Note, if you know or can invent the names of the tesuji, move diagrams to new pages. (this has been done now for all but the last example --Dieter)
Uberdude: I'd say this is an example of shortage of liberties (Damezumari), though perhaps there is a more specific name for this type on the edge.
Imagist: What about "mineshaft tesuji" for this one? The area around 2 looks like a place where white can't follow because she'll fall down the mineshaft (maybe that's my overactive imagination).+
Looks to me like a watari. ~srn347
senderle: Yes, it's a watari, but that term is more general; not every watari involves a shortage of liberties that prevents the opponent from cutting. I like mineshaft tesuji!
Something from the endgame. Beginner's level.
gives double atari ignoring the osae, black tries to attack back with , and cuts. Further analysed at Send Two Return One Watari.
Jared Beck: The same tesuji, also common with beginners. I wish I still got to play simple tesuji like this. My opponents don't make such mistakes anymore!
Rather than calling this move a tesuji, however, I think makes more sense to call Black 2 "Anti-suji" This paradigm of learning the wrong move is more helpful to beginners than the paradigm of learning the response to the wrong move.
I borrow the term "Anti-suji" from Sakata Eio's book "Tesuji and Anti-suji of Go"
Bill: How about cut-back?
Paul: I love this tesuji because my friend and I discovered it ourselves when we used to play Go together when at primary school. My friend used to call it "the old sea captain's trick"!
Guest: As a begineer I'd really appreciate some clues as to a good response to this.
Bill: Play at 3.
This happens sometimes even at IGS 5k* level. But in most games it is never played and remains a hidden threat that limits opponent's freedom of choice.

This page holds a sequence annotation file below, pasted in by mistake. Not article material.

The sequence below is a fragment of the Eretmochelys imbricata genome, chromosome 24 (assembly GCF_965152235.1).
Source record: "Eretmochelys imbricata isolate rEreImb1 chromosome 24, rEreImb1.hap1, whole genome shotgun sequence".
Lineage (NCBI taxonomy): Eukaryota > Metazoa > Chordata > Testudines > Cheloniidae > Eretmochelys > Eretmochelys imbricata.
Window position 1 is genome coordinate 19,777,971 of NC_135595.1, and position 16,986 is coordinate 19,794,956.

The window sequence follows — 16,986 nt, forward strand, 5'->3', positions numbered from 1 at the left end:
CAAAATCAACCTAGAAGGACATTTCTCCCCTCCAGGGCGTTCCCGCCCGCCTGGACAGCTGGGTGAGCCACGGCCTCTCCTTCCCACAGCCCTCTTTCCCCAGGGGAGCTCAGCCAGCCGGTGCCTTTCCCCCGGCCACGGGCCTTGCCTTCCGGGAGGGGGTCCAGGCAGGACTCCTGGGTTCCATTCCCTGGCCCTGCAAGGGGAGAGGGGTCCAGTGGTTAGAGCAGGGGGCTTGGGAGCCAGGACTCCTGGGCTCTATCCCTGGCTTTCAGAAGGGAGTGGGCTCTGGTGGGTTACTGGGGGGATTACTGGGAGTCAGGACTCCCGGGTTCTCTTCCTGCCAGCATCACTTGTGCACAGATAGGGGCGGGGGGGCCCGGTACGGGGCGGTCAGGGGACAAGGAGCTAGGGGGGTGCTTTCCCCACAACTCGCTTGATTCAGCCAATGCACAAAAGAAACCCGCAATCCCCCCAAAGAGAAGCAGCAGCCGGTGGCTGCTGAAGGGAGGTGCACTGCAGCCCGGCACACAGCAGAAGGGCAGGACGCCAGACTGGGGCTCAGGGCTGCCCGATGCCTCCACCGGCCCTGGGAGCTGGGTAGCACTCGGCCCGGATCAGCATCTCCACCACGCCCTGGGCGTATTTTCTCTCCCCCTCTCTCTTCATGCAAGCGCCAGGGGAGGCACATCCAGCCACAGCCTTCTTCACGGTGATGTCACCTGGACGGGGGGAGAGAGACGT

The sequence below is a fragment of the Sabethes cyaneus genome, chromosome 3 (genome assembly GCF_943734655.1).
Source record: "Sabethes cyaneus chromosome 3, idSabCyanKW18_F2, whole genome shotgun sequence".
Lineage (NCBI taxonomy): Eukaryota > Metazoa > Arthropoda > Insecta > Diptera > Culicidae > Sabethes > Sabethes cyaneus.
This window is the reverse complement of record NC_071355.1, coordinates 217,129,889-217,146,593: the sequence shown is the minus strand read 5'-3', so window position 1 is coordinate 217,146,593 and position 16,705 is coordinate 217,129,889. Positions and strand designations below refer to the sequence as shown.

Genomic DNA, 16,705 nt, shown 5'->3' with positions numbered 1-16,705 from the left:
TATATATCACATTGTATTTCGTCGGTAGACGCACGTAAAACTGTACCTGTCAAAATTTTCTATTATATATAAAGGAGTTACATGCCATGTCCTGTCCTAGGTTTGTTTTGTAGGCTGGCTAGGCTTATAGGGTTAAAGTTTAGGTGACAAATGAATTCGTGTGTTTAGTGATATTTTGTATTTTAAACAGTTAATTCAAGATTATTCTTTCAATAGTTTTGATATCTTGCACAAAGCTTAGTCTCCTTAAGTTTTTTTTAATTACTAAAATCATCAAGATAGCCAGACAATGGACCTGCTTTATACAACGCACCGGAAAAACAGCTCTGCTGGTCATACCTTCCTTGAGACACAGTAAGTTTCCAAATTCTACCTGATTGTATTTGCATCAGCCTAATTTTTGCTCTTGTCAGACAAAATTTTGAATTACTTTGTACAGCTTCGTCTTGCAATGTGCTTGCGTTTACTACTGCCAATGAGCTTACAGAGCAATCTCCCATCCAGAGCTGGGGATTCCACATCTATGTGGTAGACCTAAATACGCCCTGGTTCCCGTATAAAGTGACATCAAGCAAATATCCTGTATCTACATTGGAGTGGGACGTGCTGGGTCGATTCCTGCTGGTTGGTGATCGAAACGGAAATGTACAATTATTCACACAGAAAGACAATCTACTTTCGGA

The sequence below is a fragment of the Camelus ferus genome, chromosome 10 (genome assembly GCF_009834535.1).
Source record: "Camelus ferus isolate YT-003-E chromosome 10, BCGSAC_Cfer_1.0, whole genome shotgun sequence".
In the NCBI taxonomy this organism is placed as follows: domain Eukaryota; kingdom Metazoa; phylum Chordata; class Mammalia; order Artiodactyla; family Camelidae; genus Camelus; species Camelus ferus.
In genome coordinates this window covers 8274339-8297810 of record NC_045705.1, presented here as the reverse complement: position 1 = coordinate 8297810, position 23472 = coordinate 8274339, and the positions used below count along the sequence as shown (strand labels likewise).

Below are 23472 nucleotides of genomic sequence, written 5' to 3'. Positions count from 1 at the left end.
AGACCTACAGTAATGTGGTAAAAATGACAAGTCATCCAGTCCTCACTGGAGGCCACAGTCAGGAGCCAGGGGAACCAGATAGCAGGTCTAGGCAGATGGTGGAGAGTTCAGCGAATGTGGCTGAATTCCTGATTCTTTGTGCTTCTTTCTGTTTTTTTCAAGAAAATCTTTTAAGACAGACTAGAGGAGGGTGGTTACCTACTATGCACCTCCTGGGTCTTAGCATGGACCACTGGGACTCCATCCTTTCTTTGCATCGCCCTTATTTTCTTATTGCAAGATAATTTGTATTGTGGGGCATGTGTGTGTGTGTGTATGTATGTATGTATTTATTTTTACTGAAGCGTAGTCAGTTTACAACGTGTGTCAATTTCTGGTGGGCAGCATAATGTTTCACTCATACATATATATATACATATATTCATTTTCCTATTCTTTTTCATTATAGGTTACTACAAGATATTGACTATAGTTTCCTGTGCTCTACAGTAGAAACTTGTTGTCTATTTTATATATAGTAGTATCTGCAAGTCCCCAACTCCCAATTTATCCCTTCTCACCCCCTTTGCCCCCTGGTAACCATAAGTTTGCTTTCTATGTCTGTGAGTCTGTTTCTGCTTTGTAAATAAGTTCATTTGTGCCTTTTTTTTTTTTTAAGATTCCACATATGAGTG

If you look at it this really is just a ladder that turns around a stone. You can call it a "Ladder" so it really isn't nameless.
Calvin: is a light way to play, which makes miai of a and b.
Both of these tesuji work by making the opponent choose between answering an attachment (which is usually good) or protecting or taking advantage of a move nearby. Either way, you get something. I find this idea rather interesting, but don't know what they are called.
tderz: That example is either in GalacticGo (Vol. 1) or in "Whole board Tesujis". I will check whether they gave it a name there.
Slarty: Yes it's interesting, although an idea instead of a local pattern. Perhaps "creating a (second) good followup," "tenuki probe" or "contact with miai followup." Playing two local moves in a row: "time travel"
kmr? -This 1 attachment looks like mistake. How black can respond cut at "c" and get any good result?If black play "b", white has option of descending from "c" stone to edge getting big corner, or extending at "d". If black has stone in top (right to white stone), white will sacrifice his top stone and go for big corner.
xela: It's a question of judgement. If white c followed by black b, then the stone has suffered a lot of damage. Bear in mind that white would have played the pincer stone because the area to the right (off the edge of the diagram) is important. The educational value of this tesuji is that many amateurs overrate the corner territory, and undervalue the work done by , while professionals give more weight to whole board thinking.
If white replies to at b, then black will go back and connect at a, and the exchange of for b is a useful forcing move for black.
To be sure, it's an old-fashioned joseki; the 3-space pincer is already quite rare nowadays, and in most contexts AI would prefer to play at c instead. But the difference is fairly small (around half a point according to KataGo), so it's no reason for amateurs to avoid this joseki.